There are always two opposing ways to judge a Nic Cage movie. (1) Whether Hammy Nic or Restrained Nic, did he and the right director click? (2) How is his hair? No doubt about it, Bangkok Dangerous, which features Restrained Nic as an assassin named Joe London (genius character name, huh?), has our boy in top-notch hair mode—a horse mane peopled with thick stringy black threads drooping down. Sadly the directorial connection is more fizzle than sizzle, as the Hong Kong Pang Brothers, Danny and Oxide, trot out every bit of whooped-up firepower they can muster, but the movie exacts nothing new, it’s just another version of the same old Hollywood action yawn. Maybe the most off-putting aspect of this stillborn actioneer is the visage that lies beneath the excellent hair-Cage’s face seems frozen in a sort of perpetual voodoo nap, neither alive or dead, neither engaged nor zoning away, its as if he’s lost in the midst of counting all the dough thrown away towards his services in his latest ride on the bad film express.

Tuesday, September 9, 2008

Cool Hand Newman

While Stuart Rosenberg’s directorial career only held a few highlights (Pocket Money, The Drowning Pool, The Pope of Greenwich Village), he knew well how to work with actors, particularly Paul Newman, who he directed four times, and teamed-up with to make his finest picture, Cool Hand Luke (1967, Warner, 126 minutes, $19.97). Newman is at the height of his powers here, utilizing a physicality equal to Brando’s combined with the wistful soulfulness of James Dean and the outsiderness of Montgomery Clift. Rosenberg and master cinematographer Conrad Hall make sure we don’t miss the Luke/Newman–as-Christ figure implications, but they also combine for an array of visual flourishes that only serve to make this prison/rebel tale more full-bodied. Of course, those of us going through adolescence when this became a television fixture will never forget three of it’s major scenes: the one-on-one scrape up between Newman and Kennedy, the egg-eating contest, and the nerve-tingling country-girl-washing-car-sequence. Any filmgoer worth his or her salt should immediately conjure up both the cadence and the flavor of Strother Martin’s unforgettable line: “What we have here is failure to communicate.”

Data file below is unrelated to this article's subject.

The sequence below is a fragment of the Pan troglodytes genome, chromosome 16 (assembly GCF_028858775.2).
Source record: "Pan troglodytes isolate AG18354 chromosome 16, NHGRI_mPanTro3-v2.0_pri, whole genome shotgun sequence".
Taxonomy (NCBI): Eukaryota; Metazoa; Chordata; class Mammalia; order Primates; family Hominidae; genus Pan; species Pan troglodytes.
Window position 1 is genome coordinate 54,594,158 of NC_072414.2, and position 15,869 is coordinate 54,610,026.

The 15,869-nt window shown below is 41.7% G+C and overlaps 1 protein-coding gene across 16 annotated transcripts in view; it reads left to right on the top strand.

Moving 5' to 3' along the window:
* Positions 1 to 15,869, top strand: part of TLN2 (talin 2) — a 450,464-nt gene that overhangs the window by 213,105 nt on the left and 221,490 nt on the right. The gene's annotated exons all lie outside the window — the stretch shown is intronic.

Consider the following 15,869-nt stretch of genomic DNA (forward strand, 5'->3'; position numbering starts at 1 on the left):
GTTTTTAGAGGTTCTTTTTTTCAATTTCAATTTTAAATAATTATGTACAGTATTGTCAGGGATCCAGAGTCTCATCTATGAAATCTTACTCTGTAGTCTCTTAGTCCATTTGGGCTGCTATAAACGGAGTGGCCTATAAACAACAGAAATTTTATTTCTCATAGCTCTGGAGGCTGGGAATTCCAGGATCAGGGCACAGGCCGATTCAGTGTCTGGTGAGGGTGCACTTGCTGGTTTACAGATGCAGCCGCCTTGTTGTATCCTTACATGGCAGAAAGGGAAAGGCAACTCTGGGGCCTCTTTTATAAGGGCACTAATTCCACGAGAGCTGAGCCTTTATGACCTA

Tuesday, September 2, 2008

Japanese Neo-Noir

While High and Low (1963, Criterion, $40, 143 minutes) a quiet, complex, but highly intense neo-noir is not an acknowledged masterpiece, it still shows one of cinema’s finest, Japanese master Akira Kurosawa, operating on all cylinders. The one and only Toshiro Mifune plays a heavily mortgaged old-school factory boss who is faced with the dilemma of opting to pay ransom for his chauffeur’s son, mistakenly kidnapped instead of his own. The film opens with a series of static scenes confined to Mifune’s elite high rise digs that play out with high import, but as the cops-and-robbers plot bleeds into a finely drawn character portrait and a simultaneous acute social commentary, the movie opens up and the pace quickens; the film’s formalized opening subtly nods to the staid Japan of old while the second half trips along the surface of a far more chaotic modern world. Kurosawa’s exposition is unbelievably crisp and the movie plays on with an artful wholeness, a genre piece that tip-toes through the rigidity and permutations of both Japanese contemporary culture and century-old codes while casting a gray shadow of moral complexity.